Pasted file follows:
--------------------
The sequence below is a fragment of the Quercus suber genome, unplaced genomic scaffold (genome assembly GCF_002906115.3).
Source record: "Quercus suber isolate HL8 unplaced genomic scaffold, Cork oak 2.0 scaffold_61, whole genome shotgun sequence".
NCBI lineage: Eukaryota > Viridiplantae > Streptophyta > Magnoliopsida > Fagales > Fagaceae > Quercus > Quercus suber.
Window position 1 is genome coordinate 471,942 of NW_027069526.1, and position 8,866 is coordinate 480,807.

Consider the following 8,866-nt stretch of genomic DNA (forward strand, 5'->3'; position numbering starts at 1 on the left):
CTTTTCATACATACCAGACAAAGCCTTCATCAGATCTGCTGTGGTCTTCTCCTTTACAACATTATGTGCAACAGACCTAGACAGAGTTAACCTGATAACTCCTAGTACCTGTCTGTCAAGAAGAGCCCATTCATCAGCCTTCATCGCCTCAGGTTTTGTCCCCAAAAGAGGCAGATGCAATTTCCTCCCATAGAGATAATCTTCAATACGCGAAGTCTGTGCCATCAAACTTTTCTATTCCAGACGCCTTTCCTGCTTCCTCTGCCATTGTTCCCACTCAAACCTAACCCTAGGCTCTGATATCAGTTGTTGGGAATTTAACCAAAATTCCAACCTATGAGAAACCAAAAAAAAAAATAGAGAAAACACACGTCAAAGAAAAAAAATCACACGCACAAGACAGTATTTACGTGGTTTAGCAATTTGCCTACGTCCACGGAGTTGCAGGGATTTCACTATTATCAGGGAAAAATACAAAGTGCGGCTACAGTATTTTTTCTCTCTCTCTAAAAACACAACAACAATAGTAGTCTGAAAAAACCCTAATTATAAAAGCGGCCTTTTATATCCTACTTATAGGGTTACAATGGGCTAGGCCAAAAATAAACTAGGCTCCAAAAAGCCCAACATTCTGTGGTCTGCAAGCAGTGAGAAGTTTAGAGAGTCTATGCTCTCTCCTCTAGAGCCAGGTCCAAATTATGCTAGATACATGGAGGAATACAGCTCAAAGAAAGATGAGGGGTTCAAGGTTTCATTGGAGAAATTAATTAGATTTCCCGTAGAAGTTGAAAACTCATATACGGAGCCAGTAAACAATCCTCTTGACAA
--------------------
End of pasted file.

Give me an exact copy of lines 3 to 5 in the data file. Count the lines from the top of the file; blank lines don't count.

NCBI lineage: Eukaryota > Viridiplantae > Streptophyta > Magnoliopsida > Fagales > Fagaceae > Quercus > Quercus suber.
Window position 1 is genome coordinate 471,942 of NW_027069526.1, and position 8,866 is coordinate 480,807.

Consider the following 8,866-nt stretch of genomic DNA (forward strand, 5'->3'; position numbering starts at 1 on the left):